Different container Data Structures of Python’s Collections Module

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There are so many modules that you may have heard about or used in Python. Have you heard about the Collections module?

As a programmer, data structures is a very common word in our world. Different programming languages have their own set of data structures. In Python, it is a bit different but very easy to work with. Even as a beginner you can easily visualize a list, dictionary and a set. These are the data structures in python. What's important is know their properties.

First comes the list. As the name suggests its more like an array that stores items. But these items cannot have duplicate values and can be accessed using indexing like in arrays. Tuple is also very similar to a list, just that it is immutable. What does this mean? Well, we cannot change the values inside a tuple once declared but in a list, we can. A dictionary is very similar to the dictionary we use in real life: there is a word and next to it we have its meaning. Likewise in python dictionaries we have a key and its value. Key can be considered the word and value as its meaning.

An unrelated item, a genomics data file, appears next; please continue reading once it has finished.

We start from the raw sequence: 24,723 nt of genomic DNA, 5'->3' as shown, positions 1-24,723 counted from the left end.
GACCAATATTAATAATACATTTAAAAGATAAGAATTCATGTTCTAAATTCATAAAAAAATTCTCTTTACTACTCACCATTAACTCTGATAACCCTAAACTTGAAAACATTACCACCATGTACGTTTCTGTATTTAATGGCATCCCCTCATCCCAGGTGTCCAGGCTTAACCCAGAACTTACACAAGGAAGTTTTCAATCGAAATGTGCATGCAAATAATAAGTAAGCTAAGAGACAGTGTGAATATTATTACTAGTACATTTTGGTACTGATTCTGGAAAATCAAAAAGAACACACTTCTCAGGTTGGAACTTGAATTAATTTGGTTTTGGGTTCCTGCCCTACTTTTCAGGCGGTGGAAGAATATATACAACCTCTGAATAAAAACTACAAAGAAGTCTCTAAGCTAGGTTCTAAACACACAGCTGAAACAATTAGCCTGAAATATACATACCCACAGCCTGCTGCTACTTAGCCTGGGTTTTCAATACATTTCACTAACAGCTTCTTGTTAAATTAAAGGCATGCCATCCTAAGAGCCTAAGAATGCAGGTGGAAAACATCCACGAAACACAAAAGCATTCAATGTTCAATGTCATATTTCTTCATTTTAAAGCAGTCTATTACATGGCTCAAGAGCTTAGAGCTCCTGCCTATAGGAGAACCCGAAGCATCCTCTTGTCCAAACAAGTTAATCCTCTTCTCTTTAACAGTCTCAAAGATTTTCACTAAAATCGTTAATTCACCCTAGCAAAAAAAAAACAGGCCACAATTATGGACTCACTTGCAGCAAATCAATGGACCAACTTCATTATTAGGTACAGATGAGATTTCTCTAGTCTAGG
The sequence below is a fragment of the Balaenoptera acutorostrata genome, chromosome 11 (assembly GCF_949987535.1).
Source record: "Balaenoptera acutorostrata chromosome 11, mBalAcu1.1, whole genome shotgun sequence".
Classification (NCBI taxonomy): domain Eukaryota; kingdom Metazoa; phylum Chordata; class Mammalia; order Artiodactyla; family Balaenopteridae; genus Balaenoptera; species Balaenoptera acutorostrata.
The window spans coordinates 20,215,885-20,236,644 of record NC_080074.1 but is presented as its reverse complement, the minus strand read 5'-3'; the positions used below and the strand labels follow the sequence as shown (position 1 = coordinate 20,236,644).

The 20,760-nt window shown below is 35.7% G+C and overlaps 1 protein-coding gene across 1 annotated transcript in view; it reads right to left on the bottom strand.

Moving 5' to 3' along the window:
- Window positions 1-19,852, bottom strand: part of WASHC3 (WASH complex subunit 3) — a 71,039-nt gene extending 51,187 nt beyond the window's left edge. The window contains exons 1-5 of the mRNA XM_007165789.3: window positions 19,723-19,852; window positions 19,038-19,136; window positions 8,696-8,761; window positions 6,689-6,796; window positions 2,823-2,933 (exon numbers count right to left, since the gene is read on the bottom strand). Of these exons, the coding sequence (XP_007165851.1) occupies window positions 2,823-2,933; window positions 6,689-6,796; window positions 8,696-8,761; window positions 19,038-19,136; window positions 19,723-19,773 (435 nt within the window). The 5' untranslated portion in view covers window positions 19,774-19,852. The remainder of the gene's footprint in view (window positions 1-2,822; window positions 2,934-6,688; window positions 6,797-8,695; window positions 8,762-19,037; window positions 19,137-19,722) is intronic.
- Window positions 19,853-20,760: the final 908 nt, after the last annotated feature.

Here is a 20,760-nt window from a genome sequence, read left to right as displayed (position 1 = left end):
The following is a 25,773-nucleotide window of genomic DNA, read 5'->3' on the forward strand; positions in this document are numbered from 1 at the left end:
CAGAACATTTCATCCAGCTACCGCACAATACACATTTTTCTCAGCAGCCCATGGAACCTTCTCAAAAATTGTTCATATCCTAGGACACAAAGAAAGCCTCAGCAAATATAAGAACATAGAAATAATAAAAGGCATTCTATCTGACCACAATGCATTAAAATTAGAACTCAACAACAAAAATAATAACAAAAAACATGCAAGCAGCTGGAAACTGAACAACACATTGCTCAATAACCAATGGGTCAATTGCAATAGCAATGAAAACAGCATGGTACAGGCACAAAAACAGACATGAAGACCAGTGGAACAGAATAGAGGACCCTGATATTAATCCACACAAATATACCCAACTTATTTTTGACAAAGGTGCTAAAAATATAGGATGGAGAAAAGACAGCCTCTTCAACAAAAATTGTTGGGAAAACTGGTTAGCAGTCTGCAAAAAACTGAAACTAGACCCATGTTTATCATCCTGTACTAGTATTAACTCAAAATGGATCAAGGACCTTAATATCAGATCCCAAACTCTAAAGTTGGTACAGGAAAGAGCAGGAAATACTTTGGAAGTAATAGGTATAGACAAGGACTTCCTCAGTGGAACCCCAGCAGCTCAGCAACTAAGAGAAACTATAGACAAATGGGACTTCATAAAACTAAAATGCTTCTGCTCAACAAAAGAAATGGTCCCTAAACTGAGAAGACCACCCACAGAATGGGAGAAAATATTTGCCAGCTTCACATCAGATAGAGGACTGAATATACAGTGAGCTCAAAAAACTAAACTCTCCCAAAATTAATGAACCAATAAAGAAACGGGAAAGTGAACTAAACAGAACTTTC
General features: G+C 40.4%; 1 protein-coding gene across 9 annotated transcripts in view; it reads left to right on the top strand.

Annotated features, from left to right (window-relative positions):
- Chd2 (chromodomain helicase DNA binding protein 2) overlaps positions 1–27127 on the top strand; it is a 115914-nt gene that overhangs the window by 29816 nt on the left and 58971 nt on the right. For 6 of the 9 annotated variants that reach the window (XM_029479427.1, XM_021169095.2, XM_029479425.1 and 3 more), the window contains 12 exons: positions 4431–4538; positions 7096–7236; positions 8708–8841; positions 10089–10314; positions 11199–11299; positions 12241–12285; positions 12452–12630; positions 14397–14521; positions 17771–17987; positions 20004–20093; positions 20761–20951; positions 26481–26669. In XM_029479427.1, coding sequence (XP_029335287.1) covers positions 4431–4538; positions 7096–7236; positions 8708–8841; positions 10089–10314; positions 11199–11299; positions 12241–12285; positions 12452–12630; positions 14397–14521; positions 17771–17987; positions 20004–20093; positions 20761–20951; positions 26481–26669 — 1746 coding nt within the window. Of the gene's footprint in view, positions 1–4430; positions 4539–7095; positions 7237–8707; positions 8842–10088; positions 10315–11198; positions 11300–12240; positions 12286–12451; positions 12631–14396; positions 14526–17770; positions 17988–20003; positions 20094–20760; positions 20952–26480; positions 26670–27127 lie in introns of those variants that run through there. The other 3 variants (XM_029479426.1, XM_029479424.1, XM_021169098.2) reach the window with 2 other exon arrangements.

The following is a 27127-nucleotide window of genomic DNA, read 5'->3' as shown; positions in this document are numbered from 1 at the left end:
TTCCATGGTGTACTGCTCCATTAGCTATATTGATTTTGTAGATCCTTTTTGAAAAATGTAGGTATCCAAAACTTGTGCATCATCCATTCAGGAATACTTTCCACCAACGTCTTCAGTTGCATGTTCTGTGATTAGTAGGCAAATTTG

Although we have these data structures available, these have restricted functionalities. To be able to access the advanced functionalities of these data structures, we have the Collections module. The different types of data structures available in Collections module are:

  • Named Tuple
  • Counter
  • Deque
  • Default dictionary
  • Ordered Dictionary
  • ChainMap

We cannot directly use the functions on collection module without importing it to our system.The following command is used to do this.

import collections

So, what does this module actually consist of?


These are the classes enclosed in the collections module. Don't worry. We will discuss about all of this below.

But first you need to know how to use these classes in your program. Python doesn't know where these classes are defined unless you specify it. We know it is inside the collections module, so we need to tell python to load it from the collections module that we imported to our program earlier.

This is how we do it.

from collections import *classname*

for example:

# importing Counter class
from collections import Counter

1. namedtuple( )

We know what a tuple is and we know that to access any specific element inside a tuple we need to do indexing. But if the number of elements is very large, it can be very tiresome to remember the index for each element. So an easier approach is to provide an identifier for each element.